The old adage that justice must not only be done but be seen to be done is as true today as it has always been. The point was powerfully made by a High Court case in which planning permission for a storage facility on agricultural land was overturned on grounds of apparent bias.
The case focused on two councillors who served as chairman and vice-chairman of a local authority planning committee which approved the proposed development by a slim majority. In challenging the permission, a countryside protection charity argued that, by reason of their associations with third-party organisations, neither councillor should have participated in the committee meeting.
Quashing the permission, the Court emphasised that there was no allegation of actual bias against either councillor and that its decision did not reflect adversely on their integrity or professionalism. They had declared personal interests prior to the committee meeting and had been entirely open about their associations. They participated in the meeting having taken advice from a monitoring officer.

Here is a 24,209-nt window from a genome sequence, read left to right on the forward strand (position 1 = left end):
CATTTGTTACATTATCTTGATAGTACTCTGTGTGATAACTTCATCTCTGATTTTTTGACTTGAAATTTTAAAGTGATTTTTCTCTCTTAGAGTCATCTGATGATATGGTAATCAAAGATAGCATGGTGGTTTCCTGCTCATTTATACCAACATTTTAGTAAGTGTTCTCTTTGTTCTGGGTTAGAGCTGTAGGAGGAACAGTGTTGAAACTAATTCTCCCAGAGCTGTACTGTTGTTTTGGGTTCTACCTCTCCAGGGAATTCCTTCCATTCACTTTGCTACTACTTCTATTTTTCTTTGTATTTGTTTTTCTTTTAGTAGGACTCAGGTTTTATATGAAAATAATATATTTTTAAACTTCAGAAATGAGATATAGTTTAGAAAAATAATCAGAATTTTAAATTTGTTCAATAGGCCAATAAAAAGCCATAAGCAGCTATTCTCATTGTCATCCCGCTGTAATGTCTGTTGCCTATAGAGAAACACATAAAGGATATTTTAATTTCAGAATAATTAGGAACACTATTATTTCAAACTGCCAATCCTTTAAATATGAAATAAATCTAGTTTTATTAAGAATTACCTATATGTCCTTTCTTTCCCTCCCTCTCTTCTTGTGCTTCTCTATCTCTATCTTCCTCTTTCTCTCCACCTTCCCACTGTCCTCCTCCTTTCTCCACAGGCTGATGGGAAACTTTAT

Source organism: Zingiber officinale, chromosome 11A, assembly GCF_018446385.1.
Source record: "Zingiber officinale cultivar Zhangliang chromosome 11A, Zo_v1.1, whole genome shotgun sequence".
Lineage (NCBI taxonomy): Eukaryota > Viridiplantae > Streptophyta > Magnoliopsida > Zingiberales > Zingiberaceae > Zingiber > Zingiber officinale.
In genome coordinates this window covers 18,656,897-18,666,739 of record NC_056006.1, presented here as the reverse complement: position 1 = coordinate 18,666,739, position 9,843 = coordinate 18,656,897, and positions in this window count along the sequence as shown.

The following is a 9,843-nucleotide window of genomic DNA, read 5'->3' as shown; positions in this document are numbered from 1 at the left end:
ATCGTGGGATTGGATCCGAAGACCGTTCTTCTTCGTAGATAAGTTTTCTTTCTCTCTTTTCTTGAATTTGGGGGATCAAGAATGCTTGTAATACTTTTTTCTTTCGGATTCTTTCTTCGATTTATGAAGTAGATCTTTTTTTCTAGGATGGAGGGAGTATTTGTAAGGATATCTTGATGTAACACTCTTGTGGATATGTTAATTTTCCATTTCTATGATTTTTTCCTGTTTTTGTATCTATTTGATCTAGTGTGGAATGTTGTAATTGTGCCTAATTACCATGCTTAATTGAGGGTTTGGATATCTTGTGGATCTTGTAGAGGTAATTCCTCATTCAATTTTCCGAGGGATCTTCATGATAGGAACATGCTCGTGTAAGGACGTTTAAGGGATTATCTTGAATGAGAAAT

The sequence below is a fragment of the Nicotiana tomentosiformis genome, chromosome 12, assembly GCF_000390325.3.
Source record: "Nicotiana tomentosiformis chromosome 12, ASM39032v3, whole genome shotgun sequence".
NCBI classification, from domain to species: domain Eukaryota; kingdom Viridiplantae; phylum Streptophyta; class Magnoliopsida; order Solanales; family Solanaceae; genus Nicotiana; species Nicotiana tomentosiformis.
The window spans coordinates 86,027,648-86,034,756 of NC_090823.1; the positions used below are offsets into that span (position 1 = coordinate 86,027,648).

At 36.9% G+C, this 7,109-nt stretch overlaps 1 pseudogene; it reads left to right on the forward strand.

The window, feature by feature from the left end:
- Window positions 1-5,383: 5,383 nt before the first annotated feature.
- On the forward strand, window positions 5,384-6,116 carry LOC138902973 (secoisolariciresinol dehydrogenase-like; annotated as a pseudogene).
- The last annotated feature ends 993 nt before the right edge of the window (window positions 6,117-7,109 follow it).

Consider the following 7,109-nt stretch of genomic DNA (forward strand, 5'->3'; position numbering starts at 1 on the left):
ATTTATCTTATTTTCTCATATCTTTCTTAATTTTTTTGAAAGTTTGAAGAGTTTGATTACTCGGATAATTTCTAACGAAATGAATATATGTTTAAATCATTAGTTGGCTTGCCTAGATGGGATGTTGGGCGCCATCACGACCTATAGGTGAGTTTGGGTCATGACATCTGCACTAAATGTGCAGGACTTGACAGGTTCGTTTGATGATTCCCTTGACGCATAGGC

However, the Court found that, on a true interpretation of the council’s code of conduct, the committee’s vice-chairman automatically had a prejudicial interest in the planning application and should have been disqualified from voting. On the evidence, a fair-minded observer would have concluded that there was a real possibility that both councillors might be biased in favour of the application.